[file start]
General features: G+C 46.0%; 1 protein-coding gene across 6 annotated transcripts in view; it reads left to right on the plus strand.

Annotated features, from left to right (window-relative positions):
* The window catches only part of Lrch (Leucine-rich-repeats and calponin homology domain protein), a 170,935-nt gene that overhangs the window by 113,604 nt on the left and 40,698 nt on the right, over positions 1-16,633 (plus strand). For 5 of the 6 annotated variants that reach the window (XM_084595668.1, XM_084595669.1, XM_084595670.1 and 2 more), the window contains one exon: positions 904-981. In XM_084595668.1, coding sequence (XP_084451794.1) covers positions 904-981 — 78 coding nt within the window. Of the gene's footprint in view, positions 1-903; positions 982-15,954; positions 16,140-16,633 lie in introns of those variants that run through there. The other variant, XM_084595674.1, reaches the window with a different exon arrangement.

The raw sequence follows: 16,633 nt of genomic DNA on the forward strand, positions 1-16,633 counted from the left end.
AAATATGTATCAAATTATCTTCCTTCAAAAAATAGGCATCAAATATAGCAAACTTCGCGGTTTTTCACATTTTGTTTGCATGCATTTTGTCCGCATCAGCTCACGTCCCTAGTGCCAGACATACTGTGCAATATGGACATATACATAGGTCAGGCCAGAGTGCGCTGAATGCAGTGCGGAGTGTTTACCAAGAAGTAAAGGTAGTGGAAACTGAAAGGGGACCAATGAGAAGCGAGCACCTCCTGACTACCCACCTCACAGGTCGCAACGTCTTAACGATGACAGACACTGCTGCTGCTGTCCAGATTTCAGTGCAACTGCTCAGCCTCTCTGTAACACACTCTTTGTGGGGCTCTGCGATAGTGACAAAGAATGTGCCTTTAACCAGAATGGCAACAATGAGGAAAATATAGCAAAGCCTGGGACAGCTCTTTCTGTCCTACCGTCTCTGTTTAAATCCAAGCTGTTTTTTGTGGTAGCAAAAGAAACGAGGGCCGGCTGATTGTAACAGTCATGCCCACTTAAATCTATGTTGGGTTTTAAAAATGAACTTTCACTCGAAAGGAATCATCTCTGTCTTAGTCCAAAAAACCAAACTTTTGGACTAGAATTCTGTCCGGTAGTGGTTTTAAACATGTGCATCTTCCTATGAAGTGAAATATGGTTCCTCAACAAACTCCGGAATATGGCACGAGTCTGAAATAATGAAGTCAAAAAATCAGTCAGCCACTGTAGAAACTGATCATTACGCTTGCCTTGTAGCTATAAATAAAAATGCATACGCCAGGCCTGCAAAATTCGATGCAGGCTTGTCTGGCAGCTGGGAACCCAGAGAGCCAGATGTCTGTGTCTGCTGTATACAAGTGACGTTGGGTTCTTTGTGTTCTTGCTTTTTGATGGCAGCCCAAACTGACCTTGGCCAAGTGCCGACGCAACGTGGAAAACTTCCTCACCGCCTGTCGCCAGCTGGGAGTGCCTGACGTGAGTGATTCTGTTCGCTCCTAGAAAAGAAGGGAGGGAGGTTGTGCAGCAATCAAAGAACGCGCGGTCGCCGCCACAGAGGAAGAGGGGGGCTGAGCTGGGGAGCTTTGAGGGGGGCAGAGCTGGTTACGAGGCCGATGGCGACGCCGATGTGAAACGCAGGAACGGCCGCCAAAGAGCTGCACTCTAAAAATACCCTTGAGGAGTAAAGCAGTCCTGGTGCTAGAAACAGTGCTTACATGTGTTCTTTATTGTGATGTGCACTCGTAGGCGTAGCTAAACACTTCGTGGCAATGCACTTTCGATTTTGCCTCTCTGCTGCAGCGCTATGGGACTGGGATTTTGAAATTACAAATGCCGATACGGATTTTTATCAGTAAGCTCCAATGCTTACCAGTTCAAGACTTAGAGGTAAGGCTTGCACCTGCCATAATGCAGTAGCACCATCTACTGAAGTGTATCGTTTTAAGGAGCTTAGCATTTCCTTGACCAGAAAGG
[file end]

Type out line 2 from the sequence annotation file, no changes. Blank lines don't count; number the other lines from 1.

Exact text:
Annotated features, from left to right (window-relative positions):